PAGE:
What a tenant has a right to expect

  • The right to privacy (to include fitting their own locks) and enjoyment of the tenancy
  • The right to a clear understanding of the financial implications, in particular when rents may increase
  • The right to a range of long term tenancies such as 3, 5 and 7 years. This is particularly important to social and community cohesion. People are more likely to ‘contribute’ where they are allowed to put down roots.
  • The right to enjoy the property as a home and to personalise (re-decorate) the property appropriately
  • The right to expect that deposits are held safely and returned in a timely manner.

What the landlord has a right to expect

  • A right to prompt payment of rent together with a commercial rate of interest for late payments
  • The right to regaining possession as per a schedule of allowable events (non-payment of rent, end of agreement, retirement of the landlord, family break-up of the landlord, death of the landlord, are all examples)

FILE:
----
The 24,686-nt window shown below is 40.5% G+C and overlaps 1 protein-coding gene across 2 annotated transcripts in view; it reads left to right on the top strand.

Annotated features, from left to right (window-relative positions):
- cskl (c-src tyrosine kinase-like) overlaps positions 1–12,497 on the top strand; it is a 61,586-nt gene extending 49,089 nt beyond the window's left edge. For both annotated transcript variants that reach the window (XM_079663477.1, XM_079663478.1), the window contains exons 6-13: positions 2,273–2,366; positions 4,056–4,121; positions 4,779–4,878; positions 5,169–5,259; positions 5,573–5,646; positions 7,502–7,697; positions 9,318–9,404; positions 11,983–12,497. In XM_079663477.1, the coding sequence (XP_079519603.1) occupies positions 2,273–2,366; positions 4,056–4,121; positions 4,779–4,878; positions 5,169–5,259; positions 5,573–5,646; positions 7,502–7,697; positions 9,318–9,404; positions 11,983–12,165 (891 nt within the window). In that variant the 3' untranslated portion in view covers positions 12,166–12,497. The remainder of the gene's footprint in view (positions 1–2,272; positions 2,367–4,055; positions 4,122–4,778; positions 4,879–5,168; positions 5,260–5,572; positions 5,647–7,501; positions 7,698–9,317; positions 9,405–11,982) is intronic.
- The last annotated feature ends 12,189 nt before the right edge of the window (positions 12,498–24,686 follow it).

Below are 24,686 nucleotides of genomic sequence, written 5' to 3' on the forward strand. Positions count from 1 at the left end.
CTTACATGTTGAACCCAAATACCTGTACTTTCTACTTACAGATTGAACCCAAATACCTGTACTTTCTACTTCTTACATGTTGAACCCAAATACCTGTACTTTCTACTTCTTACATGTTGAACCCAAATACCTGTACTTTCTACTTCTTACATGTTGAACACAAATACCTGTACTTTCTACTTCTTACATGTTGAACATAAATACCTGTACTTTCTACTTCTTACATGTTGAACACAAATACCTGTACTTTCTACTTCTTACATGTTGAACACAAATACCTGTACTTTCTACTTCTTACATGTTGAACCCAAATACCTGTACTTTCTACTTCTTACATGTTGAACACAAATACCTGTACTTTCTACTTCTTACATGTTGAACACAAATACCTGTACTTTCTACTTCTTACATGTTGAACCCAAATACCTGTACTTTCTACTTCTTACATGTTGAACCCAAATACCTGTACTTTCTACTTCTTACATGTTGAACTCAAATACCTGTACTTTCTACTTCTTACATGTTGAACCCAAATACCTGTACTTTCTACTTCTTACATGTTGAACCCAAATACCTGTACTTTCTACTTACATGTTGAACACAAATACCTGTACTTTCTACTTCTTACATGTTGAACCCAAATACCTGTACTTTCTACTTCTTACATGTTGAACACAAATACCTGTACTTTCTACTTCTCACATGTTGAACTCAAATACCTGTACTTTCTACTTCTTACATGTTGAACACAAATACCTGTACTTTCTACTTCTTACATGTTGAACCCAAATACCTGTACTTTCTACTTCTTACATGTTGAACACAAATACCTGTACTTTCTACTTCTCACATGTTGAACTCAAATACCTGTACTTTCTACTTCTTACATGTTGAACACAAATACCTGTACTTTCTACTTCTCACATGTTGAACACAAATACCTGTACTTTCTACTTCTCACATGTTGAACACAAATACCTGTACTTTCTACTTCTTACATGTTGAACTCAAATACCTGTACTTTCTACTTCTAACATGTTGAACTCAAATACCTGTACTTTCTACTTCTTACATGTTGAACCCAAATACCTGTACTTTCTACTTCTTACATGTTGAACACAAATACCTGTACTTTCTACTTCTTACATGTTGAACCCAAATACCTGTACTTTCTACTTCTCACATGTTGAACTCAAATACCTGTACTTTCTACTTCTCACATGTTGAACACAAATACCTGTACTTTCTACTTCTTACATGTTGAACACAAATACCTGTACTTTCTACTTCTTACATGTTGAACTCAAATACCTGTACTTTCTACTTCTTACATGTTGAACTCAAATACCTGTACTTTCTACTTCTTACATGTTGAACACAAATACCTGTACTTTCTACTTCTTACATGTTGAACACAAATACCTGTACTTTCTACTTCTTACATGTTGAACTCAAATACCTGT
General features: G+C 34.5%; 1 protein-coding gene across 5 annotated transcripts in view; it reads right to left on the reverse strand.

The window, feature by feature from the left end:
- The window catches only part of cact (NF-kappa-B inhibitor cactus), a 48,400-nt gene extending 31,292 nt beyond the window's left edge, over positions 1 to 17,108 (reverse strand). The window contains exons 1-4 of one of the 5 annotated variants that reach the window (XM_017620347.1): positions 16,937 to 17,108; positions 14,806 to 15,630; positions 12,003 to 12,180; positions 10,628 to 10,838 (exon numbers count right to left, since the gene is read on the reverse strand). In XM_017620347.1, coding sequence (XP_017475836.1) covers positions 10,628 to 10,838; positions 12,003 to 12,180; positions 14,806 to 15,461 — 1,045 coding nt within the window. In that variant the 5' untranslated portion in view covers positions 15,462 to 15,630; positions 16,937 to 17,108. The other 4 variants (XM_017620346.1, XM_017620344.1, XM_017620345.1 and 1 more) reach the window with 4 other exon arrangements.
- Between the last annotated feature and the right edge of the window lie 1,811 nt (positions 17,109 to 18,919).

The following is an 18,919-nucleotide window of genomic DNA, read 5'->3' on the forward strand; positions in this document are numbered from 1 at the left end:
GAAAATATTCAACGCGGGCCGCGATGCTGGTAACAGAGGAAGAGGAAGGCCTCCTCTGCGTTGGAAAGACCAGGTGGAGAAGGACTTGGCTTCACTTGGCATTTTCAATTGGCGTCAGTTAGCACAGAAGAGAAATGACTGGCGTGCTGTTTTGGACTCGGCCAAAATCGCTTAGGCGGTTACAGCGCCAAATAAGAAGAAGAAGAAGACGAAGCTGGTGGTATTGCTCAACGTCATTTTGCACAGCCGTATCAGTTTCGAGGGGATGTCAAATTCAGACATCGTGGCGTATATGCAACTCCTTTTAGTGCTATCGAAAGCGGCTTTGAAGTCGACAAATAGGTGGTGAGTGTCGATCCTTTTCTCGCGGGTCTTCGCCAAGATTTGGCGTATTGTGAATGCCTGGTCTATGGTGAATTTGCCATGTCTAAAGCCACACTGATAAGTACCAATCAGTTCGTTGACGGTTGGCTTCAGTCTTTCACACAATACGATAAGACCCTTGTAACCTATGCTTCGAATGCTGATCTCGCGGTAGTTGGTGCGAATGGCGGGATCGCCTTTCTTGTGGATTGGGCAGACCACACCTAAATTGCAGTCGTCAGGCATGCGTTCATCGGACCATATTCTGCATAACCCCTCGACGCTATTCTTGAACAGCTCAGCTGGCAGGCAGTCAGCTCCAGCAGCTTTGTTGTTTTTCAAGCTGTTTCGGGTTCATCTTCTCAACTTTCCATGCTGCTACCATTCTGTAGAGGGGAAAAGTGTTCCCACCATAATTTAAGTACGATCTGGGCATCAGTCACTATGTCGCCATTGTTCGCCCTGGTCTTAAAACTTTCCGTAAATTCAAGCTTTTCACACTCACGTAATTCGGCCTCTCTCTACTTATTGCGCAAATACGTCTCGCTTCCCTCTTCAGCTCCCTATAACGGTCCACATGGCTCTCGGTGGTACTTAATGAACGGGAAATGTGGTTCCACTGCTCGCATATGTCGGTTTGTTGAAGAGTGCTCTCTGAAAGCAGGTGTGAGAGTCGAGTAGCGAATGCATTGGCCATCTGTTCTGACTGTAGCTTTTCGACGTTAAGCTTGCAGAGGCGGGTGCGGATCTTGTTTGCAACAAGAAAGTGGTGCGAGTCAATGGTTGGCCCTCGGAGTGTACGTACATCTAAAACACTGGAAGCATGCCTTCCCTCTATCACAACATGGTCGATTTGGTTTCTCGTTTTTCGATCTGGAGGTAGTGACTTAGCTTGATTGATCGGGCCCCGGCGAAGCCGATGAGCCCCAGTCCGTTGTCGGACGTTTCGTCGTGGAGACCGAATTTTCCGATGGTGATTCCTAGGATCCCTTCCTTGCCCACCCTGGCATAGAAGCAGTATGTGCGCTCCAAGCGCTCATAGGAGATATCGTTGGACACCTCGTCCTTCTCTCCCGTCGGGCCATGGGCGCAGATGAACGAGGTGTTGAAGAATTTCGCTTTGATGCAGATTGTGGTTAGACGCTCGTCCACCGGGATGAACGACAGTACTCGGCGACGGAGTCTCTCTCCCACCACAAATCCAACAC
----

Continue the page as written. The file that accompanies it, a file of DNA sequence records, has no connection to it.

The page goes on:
• The right to the structural integrity of his property
  • The recognition that the landlord has a right to make a fair profit


Owning property

“An English man’s castle”, “everyone wants to own their own home”, are frequent phrases bandied about and exploited by politicians.

The reality is that most people would like a fair choice, according to circumstances, of whether to rent or own. Younger people might prefer the flexibility of renting, whilst exploring life’s options, travelling, etc.; older people the greater security of ownership.

Unfortunately the current arrangement forces people, often the young, into ownership and heavy debt often beyond their means, simply because they cannot stomach experiences in the rental market.

So the aim should be to even out the game so that ownership and rental, despite their differences, are equally attractive, allowing a fair choice to be made.

Unfortunately both major political parties have no hesitation in turning a blind eye to property inflation simply to win votes from the ‘feel good’ factor. This irresponsible attitude was one of the root causes of the 2008 financial crisis that still reverberates.

So there is the need for some positive discrimination. This might include making rental payments tax allowable coupled with, for owner-occupier property, a sales tax on property completions to tax equity appreciation. None of these measures will prove popular but good government sometimes needs to make unpopular decisions.